I totally agree, and I have never claimed Delano's photos will provide anything near precise color matches of individual colors.
And having spent part of my career analyzing human vision in effort to improve military night pilotage systems (how do you integrate sensors and display systems that allow a helicopter pilot to fly within the trees at night by trying to recreate an image that has some semblance to what he would see during the day), I am keenly aware that the human eye works nothing like a camera and is an awful colorimeter - almost useless. It only becomes somewhat useful when the spectrum of the light source, its intensity, AND the variety of colors in the person's field of view, are strictly controlled. That is certainly not the situation in a model railroad.
Combine that with the variance in human color vision and I am not concerned with precise color matching - at all.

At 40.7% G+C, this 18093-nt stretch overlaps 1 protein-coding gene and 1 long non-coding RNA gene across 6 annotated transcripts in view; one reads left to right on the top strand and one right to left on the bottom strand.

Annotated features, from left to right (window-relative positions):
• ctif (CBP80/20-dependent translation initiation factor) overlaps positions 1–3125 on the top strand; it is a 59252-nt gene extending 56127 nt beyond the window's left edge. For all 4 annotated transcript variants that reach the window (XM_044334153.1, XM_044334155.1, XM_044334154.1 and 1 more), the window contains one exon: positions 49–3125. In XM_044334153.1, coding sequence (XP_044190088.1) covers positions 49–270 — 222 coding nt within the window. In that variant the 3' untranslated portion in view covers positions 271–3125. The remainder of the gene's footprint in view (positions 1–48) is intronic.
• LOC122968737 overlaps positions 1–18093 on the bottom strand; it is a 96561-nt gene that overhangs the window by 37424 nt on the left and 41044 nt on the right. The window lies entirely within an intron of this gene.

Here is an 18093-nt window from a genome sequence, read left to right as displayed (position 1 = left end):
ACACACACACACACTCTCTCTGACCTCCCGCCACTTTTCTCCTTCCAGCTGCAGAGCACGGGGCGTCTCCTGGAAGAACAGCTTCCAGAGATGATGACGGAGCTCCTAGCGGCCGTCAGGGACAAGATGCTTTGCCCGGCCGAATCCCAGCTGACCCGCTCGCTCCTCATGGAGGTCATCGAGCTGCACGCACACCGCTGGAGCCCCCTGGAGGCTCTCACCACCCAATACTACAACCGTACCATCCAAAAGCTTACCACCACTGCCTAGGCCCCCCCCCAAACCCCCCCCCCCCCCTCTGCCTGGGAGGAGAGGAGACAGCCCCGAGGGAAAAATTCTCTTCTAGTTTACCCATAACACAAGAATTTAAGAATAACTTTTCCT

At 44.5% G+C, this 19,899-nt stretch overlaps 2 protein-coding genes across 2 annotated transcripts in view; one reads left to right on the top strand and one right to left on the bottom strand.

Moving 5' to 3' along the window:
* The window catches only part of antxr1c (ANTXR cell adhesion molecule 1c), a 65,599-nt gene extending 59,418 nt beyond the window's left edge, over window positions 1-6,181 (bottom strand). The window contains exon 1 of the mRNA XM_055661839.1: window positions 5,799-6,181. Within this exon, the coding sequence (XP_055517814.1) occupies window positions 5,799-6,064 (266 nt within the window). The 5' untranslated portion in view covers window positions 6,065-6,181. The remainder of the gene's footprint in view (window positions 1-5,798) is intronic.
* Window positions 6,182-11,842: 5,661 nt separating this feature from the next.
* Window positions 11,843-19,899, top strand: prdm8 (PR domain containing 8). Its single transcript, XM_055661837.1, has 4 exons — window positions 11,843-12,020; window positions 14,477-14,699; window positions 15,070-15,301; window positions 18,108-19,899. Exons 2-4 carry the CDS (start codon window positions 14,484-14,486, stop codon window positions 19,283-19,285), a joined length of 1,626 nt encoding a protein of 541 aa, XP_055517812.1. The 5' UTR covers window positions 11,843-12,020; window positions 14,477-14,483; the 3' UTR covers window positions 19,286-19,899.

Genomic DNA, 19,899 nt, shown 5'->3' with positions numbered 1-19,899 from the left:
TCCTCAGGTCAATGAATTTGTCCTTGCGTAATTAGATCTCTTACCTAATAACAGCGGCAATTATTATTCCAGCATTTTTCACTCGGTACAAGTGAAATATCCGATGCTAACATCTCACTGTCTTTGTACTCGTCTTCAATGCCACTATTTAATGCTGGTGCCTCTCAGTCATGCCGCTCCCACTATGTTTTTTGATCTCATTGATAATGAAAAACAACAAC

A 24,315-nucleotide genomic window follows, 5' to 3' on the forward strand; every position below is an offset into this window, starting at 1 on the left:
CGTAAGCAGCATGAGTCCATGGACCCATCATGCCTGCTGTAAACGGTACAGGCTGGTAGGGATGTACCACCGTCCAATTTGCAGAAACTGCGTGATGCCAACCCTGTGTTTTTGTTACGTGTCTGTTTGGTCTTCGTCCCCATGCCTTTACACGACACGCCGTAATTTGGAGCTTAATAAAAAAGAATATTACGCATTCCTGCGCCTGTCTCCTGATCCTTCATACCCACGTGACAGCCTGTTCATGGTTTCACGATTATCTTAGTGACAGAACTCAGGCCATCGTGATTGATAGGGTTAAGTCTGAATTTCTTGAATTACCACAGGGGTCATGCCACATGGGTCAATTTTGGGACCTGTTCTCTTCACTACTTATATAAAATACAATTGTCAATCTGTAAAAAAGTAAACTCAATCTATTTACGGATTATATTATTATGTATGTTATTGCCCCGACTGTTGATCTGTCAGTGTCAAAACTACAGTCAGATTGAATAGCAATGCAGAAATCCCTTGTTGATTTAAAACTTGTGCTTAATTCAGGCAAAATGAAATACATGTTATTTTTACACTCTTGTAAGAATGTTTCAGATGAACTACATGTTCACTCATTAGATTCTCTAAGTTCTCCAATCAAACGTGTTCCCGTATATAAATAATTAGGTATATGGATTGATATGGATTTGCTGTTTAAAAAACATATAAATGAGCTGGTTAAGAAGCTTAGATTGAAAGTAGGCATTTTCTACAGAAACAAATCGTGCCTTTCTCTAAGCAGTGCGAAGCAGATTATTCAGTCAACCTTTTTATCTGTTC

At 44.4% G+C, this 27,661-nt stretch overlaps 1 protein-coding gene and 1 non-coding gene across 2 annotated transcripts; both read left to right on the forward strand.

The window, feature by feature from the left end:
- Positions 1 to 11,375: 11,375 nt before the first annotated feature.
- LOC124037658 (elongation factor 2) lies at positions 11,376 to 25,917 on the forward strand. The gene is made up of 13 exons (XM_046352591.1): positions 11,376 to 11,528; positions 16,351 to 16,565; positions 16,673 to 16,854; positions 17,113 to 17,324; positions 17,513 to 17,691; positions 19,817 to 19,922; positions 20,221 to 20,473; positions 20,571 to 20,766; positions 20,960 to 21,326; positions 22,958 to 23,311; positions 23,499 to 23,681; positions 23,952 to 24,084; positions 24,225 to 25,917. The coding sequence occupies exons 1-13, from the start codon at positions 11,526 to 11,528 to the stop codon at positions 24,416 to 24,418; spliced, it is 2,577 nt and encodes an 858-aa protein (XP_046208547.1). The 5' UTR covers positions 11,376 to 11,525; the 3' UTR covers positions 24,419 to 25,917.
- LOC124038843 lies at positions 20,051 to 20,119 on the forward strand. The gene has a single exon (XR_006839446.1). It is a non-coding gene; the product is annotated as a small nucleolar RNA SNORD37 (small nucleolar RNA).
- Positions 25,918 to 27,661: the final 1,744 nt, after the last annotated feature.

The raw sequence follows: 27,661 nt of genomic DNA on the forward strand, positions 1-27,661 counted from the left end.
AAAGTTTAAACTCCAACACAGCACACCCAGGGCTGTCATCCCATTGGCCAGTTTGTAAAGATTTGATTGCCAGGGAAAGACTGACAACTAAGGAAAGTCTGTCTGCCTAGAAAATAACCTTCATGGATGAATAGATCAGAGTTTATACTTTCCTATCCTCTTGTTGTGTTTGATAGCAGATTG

It gets back to artistry - I would like, someday, to create a scene that resembles the Delano photos - a vast yard of sooty and very muted rolling stock, but interspersed within it, a few freshly painted colored freight cars, in some cases with vivid colors, jumping out at the viewer.
I would much rather recreate that scene (for WWII), then try to precisely match the color of even one freight car.
People have the perception that the eras prior to color film must have been boring from a color standpoint, yet that is not at all the case - and personally, I think it would be fun, artistically, to drive that point home.
Hence why the Delano photos remain my gold standard - for the impressions they convey, which I am 100% sure are correct, not because I want to use them to match colors.